STD: We were, because that was the whole thing. It seemed completely bizarre to us that a group of people in their mid-twenties who could barely play their instruments when they formed a year and a half ago could take on these so-called musicians and end up winning a prize like that. We watched it last year and literally joked about how we were going to win it the next year. That’s not a lie. We hadn’t made the record, but we said, “We’re going to win that next year.” Completely putting on this half-arrogance and thinking how funny it would be. We’d managed to get a record deal and play gigs, and everything seemed to be possible. But the thing that was the funniest was when we arrived, greeting the people we knew had written about us and given us awful reviews. We’d had a few drinks by the time we arrived and James, especially, we had to kind of hold him back. He was absolutely taking after journalists outside. He was literally saying, “There’s no fucking way I’m talking to you, you fucking idiot.” We went through that one by one. Our favorite was this one at the Guardian, who wrote us off, which is quite funny, because that’s considered to be the arts paper in London, the kind of highbrow arts paper. And they absolutely hated us. They wrote a review of our record clearly without listening to it, and James decided to kick off about that. And then they wrote a kind of nice review afterward saying perhaps they got it wrong. But that was just a little element of abstraction that we find funny. It certainly has thrown up some interesting ideas, winning that prize.
WW: Afterward, there was a quote from Jamie where he said it was appropriate that you guys won over Amy Winehouse because her record was about the past and your record was about the future. When you heard him say that, did you think, shit, we’re going to be hearing about this forever?
STD: It’s interesting that you asked about that. Because for me, that’s my first experience with someone being misquoted. You read about this happening all the time, but unless you hear these things, or see them, you don’t really know about it. And this was literally my first experience like that. I guess he wasn’t totally misquoted. There’s no doubt those words came out of his mouth – but they got completely taken out of context. The way he was talking, he was saying we were huge fans of Amy Winehouse’s, and she’d made a great album. And then he basically started talking about how we’d made a futuristic album, and it was a forward-thinking record, and hers was a retro record. But he was talking about it in the vein of us being big fans of hers, and that got lifted. So it made it look like we were making a dig at her. It was kind of bizarre to see that touted around.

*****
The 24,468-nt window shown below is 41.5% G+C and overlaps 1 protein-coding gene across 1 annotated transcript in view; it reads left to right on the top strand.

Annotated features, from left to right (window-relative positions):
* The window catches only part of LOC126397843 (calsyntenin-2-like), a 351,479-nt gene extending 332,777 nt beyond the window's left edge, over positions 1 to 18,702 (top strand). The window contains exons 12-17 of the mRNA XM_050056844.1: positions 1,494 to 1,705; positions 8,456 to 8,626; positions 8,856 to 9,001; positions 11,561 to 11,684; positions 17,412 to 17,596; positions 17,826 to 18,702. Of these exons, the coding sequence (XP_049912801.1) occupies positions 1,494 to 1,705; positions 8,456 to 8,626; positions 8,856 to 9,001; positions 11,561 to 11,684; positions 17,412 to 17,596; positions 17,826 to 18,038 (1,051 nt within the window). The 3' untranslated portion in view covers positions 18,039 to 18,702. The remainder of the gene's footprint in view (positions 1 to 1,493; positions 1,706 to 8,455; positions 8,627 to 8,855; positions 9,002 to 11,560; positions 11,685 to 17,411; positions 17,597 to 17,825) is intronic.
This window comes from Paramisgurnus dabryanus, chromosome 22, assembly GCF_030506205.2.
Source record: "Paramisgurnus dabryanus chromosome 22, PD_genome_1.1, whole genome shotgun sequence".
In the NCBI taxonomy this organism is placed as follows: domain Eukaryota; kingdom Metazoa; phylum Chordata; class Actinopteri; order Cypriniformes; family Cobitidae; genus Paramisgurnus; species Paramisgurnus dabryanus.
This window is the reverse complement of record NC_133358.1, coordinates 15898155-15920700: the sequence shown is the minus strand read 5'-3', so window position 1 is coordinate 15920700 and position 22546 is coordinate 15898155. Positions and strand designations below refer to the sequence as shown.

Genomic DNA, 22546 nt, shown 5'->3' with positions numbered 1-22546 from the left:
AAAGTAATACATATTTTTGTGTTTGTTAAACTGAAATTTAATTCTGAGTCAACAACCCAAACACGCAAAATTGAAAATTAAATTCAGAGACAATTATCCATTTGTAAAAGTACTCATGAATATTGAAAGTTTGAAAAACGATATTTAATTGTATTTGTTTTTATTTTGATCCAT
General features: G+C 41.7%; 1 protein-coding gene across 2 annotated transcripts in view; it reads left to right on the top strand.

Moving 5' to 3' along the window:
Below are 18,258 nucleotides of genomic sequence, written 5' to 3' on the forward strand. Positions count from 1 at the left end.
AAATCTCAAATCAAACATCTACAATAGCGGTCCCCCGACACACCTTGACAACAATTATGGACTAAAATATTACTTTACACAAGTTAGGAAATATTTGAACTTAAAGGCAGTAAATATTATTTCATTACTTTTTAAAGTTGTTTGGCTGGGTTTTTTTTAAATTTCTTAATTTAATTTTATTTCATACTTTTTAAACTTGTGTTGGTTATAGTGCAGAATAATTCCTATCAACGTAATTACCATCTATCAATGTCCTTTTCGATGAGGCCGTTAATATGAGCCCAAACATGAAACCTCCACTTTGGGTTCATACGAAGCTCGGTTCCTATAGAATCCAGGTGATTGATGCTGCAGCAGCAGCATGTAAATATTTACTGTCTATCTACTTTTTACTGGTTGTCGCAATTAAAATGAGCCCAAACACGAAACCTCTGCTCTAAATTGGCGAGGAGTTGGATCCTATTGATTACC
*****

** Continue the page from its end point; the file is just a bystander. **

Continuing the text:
WW: Have you made any events to set the record straight? Or do you feel that at a certain point, there’s nothing you can do – it’s on the Internet and out of your control, and all you can do is shrug and move forward?
STD: I think she’s probably been one of the victims of one of the biggest amounts of misquoting. She’s this huge, absolute sensation, and so she’s well aware that things get taken out of context. We did briefly say hello to her on that night. And the whole night was kind of shrouded in her. That was all we got asked about. It was her from the minute we arrived on the rehearsal day to the minute we left. Poor girl.
WW: Your next record I understand will have prog and noise elements. Is that true?
STD: That’s definitely true. The way we’ve always written songs is we’ve written fragments and then assembled them together musically. I think the things we’re into and how diverse we are from each other is going a hell of a lot further. So when we tie those back together, I think it’s going to be really interesting. I for one am very excited because I could go as far to say it feels like the first time I’ve written music before. I wrote all the parts before, but now I can actually play guitar now, and I’m getting interested in sequences and samples and those things. I’m very excited that we’ve made a record that people like and I literally don’t feel we’ve even gotten started yet. I think we probably spent, I would say any more than ten days writing the first record, all in all. So it literally feels like we haven’t written any songs yet. There’s a definitely air of us dying to write more stuff, and we’ve got another week before we hit America to do. We’ve spent the last few days kind of recovering and assembling things. And now we get to start writing again, which is fantastic.
WW: When I hear mention of prog and noise, I think less danceable instead of more danceable. Do you think that will be the case? Or are those things not even in your thought process?
STD: I guess it’s really hard to think about, because I think I never really considered us a dance band. I consider us more of a psychedelic pop band that people dance to. We’re more like a regular indie band than a dance band. I’m kind of quite confused over that’s a kind of tag people are trying to adhere to, or whether we’re genuinely danceable.
WW: Maybe you should just come up with a new label.
STD: I think we will. We have no intention of making a similar record again. What the parameters of that will be, I don’t know. But I haven’t even listened to anything with beats in it for six months.